Secretary of State John F. Kerry will focus heavily on the threat posed by a nuclear armed North Korea during his upcoming diplomatic visit to Asia, particularly in meetings with Chinese leaders, the State Department said Monday.
While State Department spokeswoman Victoria Nuland stopped short of saying that Mr. Kerry intends to push Beijing to take a more aggressive posture toward North Korea, she said U.S. officials are looking for “ways to increase the pressure” on Pyongyang.
“Beijing has the most leverage, given their intensive trade relationship” with North Korea, Mrs. Nuland said.
The U.S. foreign policy community has been increasingly on edge over North Korea since Pyongyang conducted a ballistic missile test last December and then a nuclear test last month.
On March 5, a former senior U.S. intelligence official told Congress that China may hold the key to pressuring North Korea into abandoning its nuclear program.
“China is an ally of a North Korea that needs China’s economic assistance,” said Joseph R. DeTrani, who served as the U.S. intelligence community’s top official on North Korea from 2010 through last year.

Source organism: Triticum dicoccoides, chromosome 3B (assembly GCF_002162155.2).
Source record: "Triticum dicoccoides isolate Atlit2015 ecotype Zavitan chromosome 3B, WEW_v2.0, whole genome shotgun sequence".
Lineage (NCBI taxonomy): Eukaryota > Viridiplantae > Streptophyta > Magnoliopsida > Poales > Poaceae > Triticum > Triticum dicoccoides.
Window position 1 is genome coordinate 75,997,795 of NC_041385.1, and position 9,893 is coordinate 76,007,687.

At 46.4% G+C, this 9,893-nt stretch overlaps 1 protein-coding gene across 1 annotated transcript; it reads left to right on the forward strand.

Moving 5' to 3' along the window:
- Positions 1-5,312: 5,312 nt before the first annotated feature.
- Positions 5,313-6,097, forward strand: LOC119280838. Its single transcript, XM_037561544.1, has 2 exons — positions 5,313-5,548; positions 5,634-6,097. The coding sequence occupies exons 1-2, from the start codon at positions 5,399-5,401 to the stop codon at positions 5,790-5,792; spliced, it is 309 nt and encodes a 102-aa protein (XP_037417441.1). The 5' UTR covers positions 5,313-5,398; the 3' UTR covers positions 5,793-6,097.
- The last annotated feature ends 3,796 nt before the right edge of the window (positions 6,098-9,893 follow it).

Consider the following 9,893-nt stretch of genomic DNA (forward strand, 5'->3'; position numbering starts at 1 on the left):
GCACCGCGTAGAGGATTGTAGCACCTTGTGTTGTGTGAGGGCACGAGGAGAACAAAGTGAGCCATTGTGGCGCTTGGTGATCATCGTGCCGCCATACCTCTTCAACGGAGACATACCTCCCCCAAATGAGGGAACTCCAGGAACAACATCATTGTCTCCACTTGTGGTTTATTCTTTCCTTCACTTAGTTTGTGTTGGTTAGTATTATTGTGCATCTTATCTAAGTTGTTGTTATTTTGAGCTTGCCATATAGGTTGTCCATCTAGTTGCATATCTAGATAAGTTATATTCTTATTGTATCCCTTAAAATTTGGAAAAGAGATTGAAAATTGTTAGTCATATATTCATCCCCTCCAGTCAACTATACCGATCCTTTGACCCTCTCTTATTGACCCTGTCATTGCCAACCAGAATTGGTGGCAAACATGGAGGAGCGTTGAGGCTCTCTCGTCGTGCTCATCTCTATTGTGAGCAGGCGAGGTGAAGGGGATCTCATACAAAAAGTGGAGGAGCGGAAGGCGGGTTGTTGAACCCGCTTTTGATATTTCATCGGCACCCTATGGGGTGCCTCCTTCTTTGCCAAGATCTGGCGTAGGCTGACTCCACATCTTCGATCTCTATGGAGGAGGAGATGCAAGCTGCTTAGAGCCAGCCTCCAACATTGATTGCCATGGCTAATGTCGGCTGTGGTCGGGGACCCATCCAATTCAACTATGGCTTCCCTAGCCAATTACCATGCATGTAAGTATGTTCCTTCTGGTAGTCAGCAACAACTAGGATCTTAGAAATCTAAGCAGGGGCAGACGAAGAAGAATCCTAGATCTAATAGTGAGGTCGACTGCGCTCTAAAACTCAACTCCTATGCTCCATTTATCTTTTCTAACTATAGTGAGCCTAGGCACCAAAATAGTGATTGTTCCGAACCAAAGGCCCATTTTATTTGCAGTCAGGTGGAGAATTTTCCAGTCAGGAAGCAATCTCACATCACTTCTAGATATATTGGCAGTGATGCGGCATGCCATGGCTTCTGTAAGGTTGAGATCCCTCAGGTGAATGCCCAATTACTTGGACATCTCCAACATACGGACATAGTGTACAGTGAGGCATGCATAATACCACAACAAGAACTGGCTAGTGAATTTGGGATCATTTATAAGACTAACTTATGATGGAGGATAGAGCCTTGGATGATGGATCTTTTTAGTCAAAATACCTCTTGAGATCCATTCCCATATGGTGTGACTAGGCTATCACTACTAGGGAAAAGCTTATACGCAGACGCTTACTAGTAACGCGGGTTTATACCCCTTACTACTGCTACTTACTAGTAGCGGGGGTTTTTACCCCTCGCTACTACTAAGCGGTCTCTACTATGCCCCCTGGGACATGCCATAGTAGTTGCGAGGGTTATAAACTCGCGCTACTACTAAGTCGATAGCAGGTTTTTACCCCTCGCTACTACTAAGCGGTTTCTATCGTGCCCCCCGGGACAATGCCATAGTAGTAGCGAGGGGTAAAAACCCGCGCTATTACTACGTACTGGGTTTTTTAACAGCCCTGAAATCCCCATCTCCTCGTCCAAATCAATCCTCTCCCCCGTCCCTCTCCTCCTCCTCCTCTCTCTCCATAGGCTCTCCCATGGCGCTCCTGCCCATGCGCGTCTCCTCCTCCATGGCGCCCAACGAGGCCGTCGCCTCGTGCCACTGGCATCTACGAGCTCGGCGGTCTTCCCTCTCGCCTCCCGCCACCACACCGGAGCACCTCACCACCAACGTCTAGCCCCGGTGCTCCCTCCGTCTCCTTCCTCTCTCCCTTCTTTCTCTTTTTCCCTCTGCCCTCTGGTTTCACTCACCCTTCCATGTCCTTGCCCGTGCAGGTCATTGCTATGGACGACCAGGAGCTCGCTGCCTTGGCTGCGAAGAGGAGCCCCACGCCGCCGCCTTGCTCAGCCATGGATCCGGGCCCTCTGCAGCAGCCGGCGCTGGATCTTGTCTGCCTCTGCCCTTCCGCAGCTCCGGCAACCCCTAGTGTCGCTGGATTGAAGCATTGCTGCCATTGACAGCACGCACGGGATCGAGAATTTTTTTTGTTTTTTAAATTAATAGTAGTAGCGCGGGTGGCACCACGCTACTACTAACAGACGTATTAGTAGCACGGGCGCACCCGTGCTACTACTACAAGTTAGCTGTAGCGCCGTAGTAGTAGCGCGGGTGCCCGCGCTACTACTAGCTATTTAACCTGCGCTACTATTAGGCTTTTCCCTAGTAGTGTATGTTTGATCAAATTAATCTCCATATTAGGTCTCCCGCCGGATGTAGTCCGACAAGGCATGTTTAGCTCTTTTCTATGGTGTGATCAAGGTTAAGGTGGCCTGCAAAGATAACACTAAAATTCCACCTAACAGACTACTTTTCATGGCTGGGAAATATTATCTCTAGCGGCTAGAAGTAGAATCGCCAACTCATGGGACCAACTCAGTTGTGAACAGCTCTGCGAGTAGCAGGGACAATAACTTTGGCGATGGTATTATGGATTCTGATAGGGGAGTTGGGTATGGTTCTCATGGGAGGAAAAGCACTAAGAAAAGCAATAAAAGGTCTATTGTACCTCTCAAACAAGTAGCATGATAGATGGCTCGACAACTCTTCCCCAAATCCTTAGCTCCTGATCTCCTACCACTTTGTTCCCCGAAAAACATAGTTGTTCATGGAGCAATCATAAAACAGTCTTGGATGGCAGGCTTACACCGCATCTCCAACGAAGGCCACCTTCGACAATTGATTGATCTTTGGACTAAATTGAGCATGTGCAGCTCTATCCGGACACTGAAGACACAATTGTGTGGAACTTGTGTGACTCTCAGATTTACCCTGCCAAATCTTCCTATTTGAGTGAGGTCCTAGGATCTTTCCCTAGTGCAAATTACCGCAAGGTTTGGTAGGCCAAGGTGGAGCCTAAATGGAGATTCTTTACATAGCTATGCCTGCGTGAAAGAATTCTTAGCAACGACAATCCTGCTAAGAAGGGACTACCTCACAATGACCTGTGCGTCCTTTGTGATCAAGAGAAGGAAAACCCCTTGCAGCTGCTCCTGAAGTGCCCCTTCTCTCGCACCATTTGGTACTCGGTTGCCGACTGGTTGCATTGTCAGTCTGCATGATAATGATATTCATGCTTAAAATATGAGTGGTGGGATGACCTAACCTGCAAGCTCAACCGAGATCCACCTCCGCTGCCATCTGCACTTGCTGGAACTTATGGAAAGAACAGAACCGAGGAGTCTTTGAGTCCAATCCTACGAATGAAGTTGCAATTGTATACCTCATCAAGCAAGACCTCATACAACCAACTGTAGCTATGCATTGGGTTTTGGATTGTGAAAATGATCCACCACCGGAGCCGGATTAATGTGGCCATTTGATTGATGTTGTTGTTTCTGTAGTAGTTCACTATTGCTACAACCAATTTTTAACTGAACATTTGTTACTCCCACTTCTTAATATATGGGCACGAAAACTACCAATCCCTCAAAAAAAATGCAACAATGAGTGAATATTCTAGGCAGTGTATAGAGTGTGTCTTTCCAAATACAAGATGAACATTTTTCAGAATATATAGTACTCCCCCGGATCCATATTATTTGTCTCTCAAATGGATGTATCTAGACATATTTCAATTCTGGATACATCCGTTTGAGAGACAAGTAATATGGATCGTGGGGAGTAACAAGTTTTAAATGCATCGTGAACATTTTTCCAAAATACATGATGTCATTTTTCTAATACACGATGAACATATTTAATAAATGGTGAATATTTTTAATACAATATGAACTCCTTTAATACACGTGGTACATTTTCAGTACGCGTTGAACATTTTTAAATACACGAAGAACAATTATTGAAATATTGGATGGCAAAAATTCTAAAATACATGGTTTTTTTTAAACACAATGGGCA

While multi-party diplomatic talks between regional powers and North Korea have foundered in recent years, Mr. DeTrani told a House Foreign Affairs subcommittee that China may be able to “help convince the leadership in Pyongyang that the current escalatory path North Korea is pursuing will be disastrous.”
North Korea’s missile test and subsequent nuclear test have coincided with a steady uptick in belligerent rhetoric toward South Korea from officials in North Korea, where leader Kim Jong Un, in his late 20s, is the youngest head of a nuclear-armed state.
Mr. Kerry is slated to travel to South Korea, China and Japan for three days of talks starting April 12. He is also scheduled for talks in Washington on Tuesday with South Korean Foreign Minister Yun Byung-Se, a meeting likely to focus on the North Korea tensions.